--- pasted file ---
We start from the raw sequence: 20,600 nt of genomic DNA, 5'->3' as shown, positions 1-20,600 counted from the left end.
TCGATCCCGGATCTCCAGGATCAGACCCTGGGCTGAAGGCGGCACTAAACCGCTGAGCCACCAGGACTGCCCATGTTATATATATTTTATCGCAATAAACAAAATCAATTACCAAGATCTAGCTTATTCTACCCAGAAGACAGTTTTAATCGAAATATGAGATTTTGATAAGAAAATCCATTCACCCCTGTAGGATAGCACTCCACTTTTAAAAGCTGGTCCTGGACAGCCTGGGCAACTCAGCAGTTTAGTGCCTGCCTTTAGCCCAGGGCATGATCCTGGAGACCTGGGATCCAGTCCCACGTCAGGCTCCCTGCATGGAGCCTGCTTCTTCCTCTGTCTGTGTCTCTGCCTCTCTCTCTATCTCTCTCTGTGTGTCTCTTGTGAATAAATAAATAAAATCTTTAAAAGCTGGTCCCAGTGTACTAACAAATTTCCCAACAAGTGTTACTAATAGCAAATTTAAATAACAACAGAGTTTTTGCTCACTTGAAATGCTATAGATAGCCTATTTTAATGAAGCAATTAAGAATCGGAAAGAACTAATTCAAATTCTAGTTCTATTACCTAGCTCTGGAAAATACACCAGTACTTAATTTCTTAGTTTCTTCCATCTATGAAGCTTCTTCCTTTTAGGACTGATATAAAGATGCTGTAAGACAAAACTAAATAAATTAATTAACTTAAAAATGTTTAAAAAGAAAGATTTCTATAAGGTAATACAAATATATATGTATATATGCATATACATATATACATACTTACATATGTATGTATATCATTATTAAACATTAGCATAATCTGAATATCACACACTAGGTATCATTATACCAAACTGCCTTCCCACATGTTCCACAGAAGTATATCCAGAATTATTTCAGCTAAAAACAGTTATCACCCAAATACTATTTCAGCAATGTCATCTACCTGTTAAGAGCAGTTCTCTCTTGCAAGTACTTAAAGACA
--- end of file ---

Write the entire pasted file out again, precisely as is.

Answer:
We start from the raw sequence: 20,600 nt of genomic DNA, 5'->3' as shown, positions 1-20,600 counted from the left end.
TCGATCCCGGATCTCCAGGATCAGACCCTGGGCTGAAGGCGGCACTAAACCGCTGAGCCACCAGGACTGCCCATGTTATATATATTTTATCGCAATAAACAAAATCAATTACCAAGATCTAGCTTATTCTACCCAGAAGACAGTTTTAATCGAAATATGAGATTTTGATAAGAAAATCCATTCACCCCTGTAGGATAGCACTCCACTTTTAAAAGCTGGTCCTGGACAGCCTGGGCAACTCAGCAGTTTAGTGCCTGCCTTTAGCCCAGGGCATGATCCTGGAGACCTGGGATCCAGTCCCACGTCAGGCTCCCTGCATGGAGCCTGCTTCTTCCTCTGTCTGTGTCTCTGCCTCTCTCTCTATCTCTCTCTGTGTGTCTCTTGTGAATAAATAAATAAAATCTTTAAAAGCTGGTCCCAGTGTACTAACAAATTTCCCAACAAGTGTTACTAATAGCAAATTTAAATAACAACAGAGTTTTTGCTCACTTGAAATGCTATAGATAGCCTATTTTAATGAAGCAATTAAGAATCGGAAAGAACTAATTCAAATTCTAGTTCTATTACCTAGCTCTGGAAAATACACCAGTACTTAATTTCTTAGTTTCTTCCATCTATGAAGCTTCTTCCTTTTAGGACTGATATAAAGATGCTGTAAGACAAAACTAAATAAATTAATTAACTTAAAAATGTTTAAAAAGAAAGATTTCTATAAGGTAATACAAATATATATGTATATATGCATATACATATATACATACTTACATATGTATGTATATCATTATTAAACATTAGCATAATCTGAATATCACACACTAGGTATCATTATACCAAACTGCCTTCCCACATGTTCCACAGAAGTATATCCAGAATTATTTCAGCTAAAAACAGTTATCACCCAAATACTATTTCAGCAATGTCATCTACCTGTTAAGAGCAGTTCTCTCTTGCAAGTACTTAAAGACA